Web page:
Monday, January 7, 2013

Driving in Nunavut

Coming from a suburb in the Toronto area and moving to a hamlet of 1,800 people we weren't worried about driving and any differences we could encounter. After all, it's not like we're in Europe and driving on the wrong side of the road or anything drastic - how different could it be?

Well. It's not different, per se because you still have to follow general rules of the road (for the most part). But there are a lot of differences to note, and that we had to get used to pretty fast.

Edit: I stand corrected. There is a law in Nunavut that requires seatbelts and car seats for children. However, the law is not enforced here in Baker. 
  1. There is no enforcement of the law that requires you to wear a seatbelt while in a vehicle. 
  2. There is also no enforcement of the law that requires proper car seats for children in vehicles. (Things in the territory are starting to change, and Iqaluit, the capital of Nunavut, recently announced that it will enforce the law that makes it mandatory to wear seatbelts and have proper car seats installed in vehicles. Not sure when Baker Lake is going to follow suit, but I haven't heard talks of it even being mentioned here.)
  3. The speed limit in the hamlet is 30 km/h. The road to the airport is 70 km/h. (Most cars will follow these speeds.)
  4. It is socially acceptable to pass a recreational vehicle if they are moving slower than your truck, but not really acceptable to pass another truck. (It is never socially acceptable to tail someone closely to make them move faster.)
  5. ATVs/quads/Hondas and snowmobiles drive year-round on the road, on the side of the road and across the ice in the winter. 
  6. It is only a law to wear a helmet on recreational vehicles during the summer months. (This one I don't understand?)
  7. There doesn't seem to be a limit as to how many people you can fit on recreational vehicles. It is not uncommon to see a family with multiple children riding on a quad with 1 or 2 adults - no one wearing helmets or strapped's unnerving.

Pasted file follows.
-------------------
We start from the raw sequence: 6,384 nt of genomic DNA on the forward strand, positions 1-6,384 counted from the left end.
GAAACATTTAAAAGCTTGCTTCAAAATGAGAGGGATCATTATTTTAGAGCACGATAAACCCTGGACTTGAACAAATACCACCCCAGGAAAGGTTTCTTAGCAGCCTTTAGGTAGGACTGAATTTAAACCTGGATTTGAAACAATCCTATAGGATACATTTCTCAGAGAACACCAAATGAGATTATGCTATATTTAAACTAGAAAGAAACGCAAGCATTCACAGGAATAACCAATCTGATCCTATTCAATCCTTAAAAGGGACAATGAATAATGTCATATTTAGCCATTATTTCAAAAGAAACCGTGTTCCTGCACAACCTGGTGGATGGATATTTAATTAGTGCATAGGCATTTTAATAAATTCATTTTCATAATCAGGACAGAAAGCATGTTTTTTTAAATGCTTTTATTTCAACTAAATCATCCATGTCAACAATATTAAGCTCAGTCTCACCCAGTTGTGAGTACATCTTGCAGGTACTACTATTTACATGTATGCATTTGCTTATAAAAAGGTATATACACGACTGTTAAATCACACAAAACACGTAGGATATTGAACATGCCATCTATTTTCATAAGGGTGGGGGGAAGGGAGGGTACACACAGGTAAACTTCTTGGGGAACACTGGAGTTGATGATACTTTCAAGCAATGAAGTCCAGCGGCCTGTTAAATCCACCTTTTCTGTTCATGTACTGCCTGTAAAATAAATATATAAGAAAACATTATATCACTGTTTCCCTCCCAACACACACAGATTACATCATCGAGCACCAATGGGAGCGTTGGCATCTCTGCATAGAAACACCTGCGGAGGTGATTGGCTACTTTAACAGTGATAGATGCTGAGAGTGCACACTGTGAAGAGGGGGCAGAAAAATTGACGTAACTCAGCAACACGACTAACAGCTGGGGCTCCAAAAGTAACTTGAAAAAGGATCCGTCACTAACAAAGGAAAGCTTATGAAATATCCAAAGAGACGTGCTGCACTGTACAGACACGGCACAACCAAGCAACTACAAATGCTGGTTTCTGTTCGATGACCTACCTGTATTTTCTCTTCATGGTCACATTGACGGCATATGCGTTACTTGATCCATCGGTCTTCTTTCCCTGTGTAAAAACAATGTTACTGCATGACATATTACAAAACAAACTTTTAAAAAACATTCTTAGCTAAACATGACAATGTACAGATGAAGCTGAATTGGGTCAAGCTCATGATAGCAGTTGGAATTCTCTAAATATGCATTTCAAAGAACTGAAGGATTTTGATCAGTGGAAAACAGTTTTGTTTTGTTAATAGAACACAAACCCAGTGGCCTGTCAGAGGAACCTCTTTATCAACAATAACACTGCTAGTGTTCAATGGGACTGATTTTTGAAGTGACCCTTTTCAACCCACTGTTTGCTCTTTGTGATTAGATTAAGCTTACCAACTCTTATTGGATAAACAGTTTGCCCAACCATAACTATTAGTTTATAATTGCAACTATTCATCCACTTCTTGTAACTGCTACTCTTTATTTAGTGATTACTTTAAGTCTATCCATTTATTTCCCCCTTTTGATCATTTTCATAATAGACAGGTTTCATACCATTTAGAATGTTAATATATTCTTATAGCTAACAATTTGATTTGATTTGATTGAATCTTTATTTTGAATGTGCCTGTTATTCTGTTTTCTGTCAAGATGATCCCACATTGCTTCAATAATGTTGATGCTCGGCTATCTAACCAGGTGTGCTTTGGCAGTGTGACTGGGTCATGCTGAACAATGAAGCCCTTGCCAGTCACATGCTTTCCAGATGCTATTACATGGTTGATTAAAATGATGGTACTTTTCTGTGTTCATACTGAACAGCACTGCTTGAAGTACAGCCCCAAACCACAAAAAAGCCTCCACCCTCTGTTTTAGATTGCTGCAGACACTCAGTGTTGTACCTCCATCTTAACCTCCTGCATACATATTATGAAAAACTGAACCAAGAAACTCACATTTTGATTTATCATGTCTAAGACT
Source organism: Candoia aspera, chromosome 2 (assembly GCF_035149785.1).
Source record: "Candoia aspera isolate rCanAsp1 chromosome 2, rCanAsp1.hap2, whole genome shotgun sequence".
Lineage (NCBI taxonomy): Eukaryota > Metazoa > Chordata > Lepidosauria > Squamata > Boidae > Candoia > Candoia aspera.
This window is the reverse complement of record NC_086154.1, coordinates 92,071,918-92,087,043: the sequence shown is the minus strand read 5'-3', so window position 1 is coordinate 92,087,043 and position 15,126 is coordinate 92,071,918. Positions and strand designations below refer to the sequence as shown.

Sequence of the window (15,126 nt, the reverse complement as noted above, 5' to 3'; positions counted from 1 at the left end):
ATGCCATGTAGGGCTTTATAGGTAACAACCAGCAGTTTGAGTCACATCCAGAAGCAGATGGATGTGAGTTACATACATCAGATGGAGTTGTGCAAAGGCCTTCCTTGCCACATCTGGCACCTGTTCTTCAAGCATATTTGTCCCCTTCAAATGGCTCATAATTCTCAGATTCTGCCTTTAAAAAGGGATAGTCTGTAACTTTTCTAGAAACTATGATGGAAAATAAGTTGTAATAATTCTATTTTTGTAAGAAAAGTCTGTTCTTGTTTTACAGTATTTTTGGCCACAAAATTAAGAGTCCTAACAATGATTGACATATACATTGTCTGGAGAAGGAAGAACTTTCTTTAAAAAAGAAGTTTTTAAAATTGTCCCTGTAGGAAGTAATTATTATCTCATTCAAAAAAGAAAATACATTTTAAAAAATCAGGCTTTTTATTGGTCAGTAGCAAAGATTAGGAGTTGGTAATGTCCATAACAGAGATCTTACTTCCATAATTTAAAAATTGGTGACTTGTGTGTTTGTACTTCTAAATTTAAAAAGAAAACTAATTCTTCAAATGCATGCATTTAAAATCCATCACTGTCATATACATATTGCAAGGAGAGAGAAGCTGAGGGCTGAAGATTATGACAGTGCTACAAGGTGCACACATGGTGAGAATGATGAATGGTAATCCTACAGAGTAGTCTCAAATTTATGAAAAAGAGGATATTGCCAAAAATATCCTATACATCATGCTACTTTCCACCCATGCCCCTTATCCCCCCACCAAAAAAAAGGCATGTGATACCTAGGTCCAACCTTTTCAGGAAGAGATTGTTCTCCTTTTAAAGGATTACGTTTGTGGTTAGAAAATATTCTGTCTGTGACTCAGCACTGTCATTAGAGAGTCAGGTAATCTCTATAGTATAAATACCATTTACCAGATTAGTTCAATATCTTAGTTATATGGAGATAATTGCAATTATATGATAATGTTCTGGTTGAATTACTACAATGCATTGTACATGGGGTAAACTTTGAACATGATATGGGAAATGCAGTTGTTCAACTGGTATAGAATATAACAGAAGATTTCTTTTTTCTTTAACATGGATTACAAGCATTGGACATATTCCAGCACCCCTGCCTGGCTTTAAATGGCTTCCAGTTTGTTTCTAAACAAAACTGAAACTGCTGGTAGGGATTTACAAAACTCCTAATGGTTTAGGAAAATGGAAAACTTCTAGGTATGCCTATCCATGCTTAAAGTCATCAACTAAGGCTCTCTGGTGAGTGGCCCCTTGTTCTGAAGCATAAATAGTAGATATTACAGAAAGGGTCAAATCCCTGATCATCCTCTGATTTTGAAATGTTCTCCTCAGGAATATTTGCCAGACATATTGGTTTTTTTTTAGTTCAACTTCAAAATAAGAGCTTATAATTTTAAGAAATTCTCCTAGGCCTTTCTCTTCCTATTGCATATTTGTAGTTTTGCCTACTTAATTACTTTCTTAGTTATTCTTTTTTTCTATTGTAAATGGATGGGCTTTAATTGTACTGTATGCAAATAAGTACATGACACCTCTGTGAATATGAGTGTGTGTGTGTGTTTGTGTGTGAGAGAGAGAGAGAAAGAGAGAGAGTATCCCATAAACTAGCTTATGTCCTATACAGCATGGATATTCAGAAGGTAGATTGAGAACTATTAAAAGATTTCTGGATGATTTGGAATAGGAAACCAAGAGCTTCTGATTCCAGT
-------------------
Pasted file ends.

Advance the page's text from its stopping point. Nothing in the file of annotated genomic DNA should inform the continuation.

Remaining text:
8. There are no crosswalks or street lights (only stop signs), and people will jaywalk across any road at any given point in time. You have to be extra vigilant in case someone walks ahead of the car.
  9. Stop signs are only for roads going up/down towards the lake. Roads going left/right always have the right of way. (Before the stop signs were erected in the summer of 2012, this was just a known fact that everyone followed even though there were no markers.)
  10. "Parking lots" are not really enforced. If you can find a spot in front of the door of the Northern, you can park whatever you're driving right there, however, it is mainly for recreational vehicles.
So. Not extremely different, but different enough. Will we ever get used to 30 km/h or looking over and seeing a toddler sitting on a quad without a helmet? Probably not, but we're adjusting!



  1. Maybe 6 is because the snow is soft?

    8 is pretty much like the rest of Canada. Once I stood at the side of the road in Edmonton and traffic came to a halt (even though I didn't want to cross)...I crossed anyway so I wouldn't look like an idiot.

    1. Someone told me it was so people could wear their winter hats/hoods which are lined with thick fur.

      Not that fur is as hard as a helmet, though.

  2. You'd do well to familiarize yourself with the Motor Vehicle Act of Nunavut, especially section 146 with regard to seatbelts and child seats.

    Just because someone you know in Baker says it ain't so, doesn't mean it ain't so. We have lots of laws in Nunavut. Some pepole follow them, and some don't.

    1. I did not know there was an actual law. It's just not enforced here, as I've seen the RCMP let everyone go by without stopping them, so I assumed. My mistake.

      I have corrected my post to reflect that.